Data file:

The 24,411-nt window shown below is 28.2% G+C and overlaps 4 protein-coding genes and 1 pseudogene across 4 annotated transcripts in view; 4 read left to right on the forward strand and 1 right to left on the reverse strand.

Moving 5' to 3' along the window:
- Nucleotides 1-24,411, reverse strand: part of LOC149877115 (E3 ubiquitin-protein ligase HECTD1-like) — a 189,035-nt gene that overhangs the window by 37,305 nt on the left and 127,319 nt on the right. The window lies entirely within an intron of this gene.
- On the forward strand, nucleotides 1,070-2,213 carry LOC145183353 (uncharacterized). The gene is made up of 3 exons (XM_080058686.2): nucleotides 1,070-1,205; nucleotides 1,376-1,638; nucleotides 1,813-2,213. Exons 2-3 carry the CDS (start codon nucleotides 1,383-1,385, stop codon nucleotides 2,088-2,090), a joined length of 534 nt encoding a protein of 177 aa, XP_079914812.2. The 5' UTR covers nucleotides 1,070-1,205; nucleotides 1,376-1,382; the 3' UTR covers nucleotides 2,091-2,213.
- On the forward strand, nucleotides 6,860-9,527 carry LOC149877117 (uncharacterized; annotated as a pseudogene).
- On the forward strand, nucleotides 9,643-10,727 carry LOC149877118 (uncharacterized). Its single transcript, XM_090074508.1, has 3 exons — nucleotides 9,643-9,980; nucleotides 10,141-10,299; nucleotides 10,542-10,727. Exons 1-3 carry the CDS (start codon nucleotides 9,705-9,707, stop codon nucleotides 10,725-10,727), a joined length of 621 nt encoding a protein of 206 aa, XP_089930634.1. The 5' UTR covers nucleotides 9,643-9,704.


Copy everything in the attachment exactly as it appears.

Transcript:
The 24,411-nt window shown below is 28.2% G+C and overlaps 4 protein-coding genes and 1 pseudogene across 4 annotated transcripts in view; 4 read left to right on the forward strand and 1 right to left on the reverse strand.

Moving 5' to 3' along the window:
- Nucleotides 1-24,411, reverse strand: part of LOC149877115 (E3 ubiquitin-protein ligase HECTD1-like) — a 189,035-nt gene that overhangs the window by 37,305 nt on the left and 127,319 nt on the right. The window lies entirely within an intron of this gene.
- On the forward strand, nucleotides 1,070-2,213 carry LOC145183353 (uncharacterized). The gene is made up of 3 exons (XM_080058686.2): nucleotides 1,070-1,205; nucleotides 1,376-1,638; nucleotides 1,813-2,213. Exons 2-3 carry the CDS (start codon nucleotides 1,383-1,385, stop codon nucleotides 2,088-2,090), a joined length of 534 nt encoding a protein of 177 aa, XP_079914812.2. The 5' UTR covers nucleotides 1,070-1,205; nucleotides 1,376-1,382; the 3' UTR covers nucleotides 2,091-2,213.
- On the forward strand, nucleotides 6,860-9,527 carry LOC149877117 (uncharacterized; annotated as a pseudogene).
- On the forward strand, nucleotides 9,643-10,727 carry LOC149877118 (uncharacterized). Its single transcript, XM_090074508.1, has 3 exons — nucleotides 9,643-9,980; nucleotides 10,141-10,299; nucleotides 10,542-10,727. Exons 1-3 carry the CDS (start codon nucleotides 9,705-9,707, stop codon nucleotides 10,725-10,727), a joined length of 621 nt encoding a protein of 206 aa, XP_089930634.1. The 5' UTR covers nucleotides 9,643-9,704.